The Children’s Dependency Exemption WAS NOT REPEALED!

The Children’s Dependency Exemption WAS NOT REPEALED!

I still receive calls from attorneys asking if they need to worry about the dependency exemption in their marital settlement agreements. The simple answer is YES!

Despite what many people think, the children’s dependency exemption was not repealed in the Tax Cuts & Jobs Act of 2017. In fact, the exemption was just reduced to $0. This means that the exemption is still utilized in the Internal Revenue Code.

Head of household filing status, for instance, requires that the taxpayer must have a “qualifying child” under Section 152(c). Ordinarily, a “qualifying child” is the child of a parent who has custody more than half of the time. Yet, a child of parents who are divorced or separated for the last six months of the year may be treated as a “qualifying child” if the custodial parent signs IRS Form 8332 assigning the child’s dependency exemption to the noncustodial parent.

Of equal, or possibly greater value, is the Child Tax Credit. This credit has been doubled to $2,000 per “qualifying child”. Thus, once again the parent must have the dependency exemption to claim the credit. Also, income limits for phase-out of the credit have been raised to $200,000 of modified adjusted gross income for individuals.

So, don’t think you can just forget the dependency exemption or suggest it no longer has value. Your Neutral Financial Professional or forensic accountant should be utilized to run the numbers.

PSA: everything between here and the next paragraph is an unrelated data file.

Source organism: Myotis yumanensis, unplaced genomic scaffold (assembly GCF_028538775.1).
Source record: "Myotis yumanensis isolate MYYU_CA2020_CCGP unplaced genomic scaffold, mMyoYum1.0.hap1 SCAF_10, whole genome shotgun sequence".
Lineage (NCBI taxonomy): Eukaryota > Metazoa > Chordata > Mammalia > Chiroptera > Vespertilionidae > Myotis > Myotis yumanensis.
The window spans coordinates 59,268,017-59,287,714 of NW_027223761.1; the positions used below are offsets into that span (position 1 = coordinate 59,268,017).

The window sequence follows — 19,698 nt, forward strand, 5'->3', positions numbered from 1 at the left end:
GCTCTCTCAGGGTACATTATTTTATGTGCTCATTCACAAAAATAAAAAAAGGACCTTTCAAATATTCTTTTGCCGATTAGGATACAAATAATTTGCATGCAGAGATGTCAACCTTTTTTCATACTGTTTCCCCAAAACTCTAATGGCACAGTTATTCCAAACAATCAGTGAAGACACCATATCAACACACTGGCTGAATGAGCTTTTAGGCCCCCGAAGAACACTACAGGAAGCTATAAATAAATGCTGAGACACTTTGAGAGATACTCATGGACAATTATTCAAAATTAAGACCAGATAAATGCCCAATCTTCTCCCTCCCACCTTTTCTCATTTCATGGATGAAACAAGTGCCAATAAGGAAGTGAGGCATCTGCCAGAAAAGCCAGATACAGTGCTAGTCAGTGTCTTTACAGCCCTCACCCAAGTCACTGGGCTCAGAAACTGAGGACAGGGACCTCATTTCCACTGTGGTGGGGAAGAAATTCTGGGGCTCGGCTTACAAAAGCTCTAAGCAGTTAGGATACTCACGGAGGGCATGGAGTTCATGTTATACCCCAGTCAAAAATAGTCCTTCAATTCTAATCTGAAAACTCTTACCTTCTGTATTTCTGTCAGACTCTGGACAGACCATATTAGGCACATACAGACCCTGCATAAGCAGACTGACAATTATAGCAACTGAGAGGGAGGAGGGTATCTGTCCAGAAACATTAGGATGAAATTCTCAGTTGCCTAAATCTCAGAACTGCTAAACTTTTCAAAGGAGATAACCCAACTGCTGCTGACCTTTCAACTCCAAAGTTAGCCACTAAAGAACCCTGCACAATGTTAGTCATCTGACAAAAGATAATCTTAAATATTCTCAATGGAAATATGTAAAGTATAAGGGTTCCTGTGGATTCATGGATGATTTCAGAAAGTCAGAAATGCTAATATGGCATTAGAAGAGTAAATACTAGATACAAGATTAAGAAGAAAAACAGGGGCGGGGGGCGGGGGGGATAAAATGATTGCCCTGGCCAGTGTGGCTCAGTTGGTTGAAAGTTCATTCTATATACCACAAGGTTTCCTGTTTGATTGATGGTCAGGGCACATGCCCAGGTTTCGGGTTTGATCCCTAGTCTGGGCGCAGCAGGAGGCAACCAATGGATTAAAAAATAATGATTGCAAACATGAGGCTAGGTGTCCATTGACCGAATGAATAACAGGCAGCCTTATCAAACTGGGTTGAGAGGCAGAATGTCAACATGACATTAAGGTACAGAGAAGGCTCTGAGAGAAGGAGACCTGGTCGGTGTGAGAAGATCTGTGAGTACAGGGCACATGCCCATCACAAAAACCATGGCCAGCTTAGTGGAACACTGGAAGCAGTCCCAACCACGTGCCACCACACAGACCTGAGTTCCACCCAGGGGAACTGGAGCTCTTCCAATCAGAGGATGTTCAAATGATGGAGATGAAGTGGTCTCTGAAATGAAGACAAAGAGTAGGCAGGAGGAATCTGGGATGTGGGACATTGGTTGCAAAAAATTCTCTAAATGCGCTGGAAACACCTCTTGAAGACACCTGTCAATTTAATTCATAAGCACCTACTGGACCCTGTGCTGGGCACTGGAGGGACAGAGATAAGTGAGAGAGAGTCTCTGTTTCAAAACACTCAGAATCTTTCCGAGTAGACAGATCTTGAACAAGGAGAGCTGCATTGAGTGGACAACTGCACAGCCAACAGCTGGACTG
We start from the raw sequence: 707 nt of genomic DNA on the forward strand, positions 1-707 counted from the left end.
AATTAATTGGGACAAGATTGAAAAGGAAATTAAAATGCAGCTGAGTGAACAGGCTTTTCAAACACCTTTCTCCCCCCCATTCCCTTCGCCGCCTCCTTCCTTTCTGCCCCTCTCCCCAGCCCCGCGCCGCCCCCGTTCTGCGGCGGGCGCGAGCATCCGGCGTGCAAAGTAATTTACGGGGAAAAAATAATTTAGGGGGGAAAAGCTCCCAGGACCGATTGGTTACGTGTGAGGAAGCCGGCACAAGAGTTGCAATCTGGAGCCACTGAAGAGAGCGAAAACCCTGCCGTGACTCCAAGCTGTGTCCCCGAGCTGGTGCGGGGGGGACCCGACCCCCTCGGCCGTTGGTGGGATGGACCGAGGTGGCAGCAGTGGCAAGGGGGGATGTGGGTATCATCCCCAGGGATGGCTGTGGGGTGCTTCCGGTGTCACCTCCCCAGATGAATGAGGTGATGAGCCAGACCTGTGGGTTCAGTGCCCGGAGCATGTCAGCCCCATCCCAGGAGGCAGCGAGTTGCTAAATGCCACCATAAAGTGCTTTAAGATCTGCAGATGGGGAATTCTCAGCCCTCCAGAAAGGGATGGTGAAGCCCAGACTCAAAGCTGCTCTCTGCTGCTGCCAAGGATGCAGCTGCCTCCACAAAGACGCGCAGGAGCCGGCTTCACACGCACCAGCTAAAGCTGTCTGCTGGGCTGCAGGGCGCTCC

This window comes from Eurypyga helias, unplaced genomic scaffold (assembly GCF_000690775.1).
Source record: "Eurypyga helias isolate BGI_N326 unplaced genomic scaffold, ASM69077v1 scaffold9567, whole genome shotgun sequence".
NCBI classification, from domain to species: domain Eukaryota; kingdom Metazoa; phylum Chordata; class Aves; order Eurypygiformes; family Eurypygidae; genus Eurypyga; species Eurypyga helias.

Edward S. Sachs is the President of My Collaborative Team. Ed Sachs is the Immediate Past President of the Florida Academy of Collaborative Professionals (FACP). Ed Sachs has worked both traditional and collaborative divorce for over 35 years and travels throughout the state of Florida.

4 Responses

  1. RE your article on “Children’s Dependency Exemption was NOT Repealed,” I’m surprised you indicate the parents have to be separated for the last six months of the year to assign the dependency exemption to the noncustodial parent. Form 8332 get the noncustodial parent the child tax credit but doesn’t change HOH filing status (which is where one finds the six-month rule).

    The custodial parent (the one with whom the child spends more nights than with the other parent) qualifies as HOH and the HOH filing status cannot be assigned (the way the child tax credit can) by signing Form 8332.

    Please advise if I misread your article.

  2. Hi Ed, Can you help me out?
    Can a couple agree to give the child tax deduction, or the child tax credit to the non-majority parent if they want to? however, if there is a dispute, the IRS will apply the credit to the parent who has the child the majority of days,,, is that correct? Attorneys are arguing that you can’t agree within the MSA as to which parent can take it, as if there is no choice.

    When does the child tax credit apply? Is it attached to child care costs?

    Can you explain the difference between the child dependency exemption and the child care tax credit? How do they qualify? Will it matter who claims which for the purposes of qualifying for food stamps, or Medicaid?

    Thanks so much. This is a topic of common debate with different answers.

  3. Great topic!! Thank you for your guidance.

  4. Very helpful reminder – Thank you.

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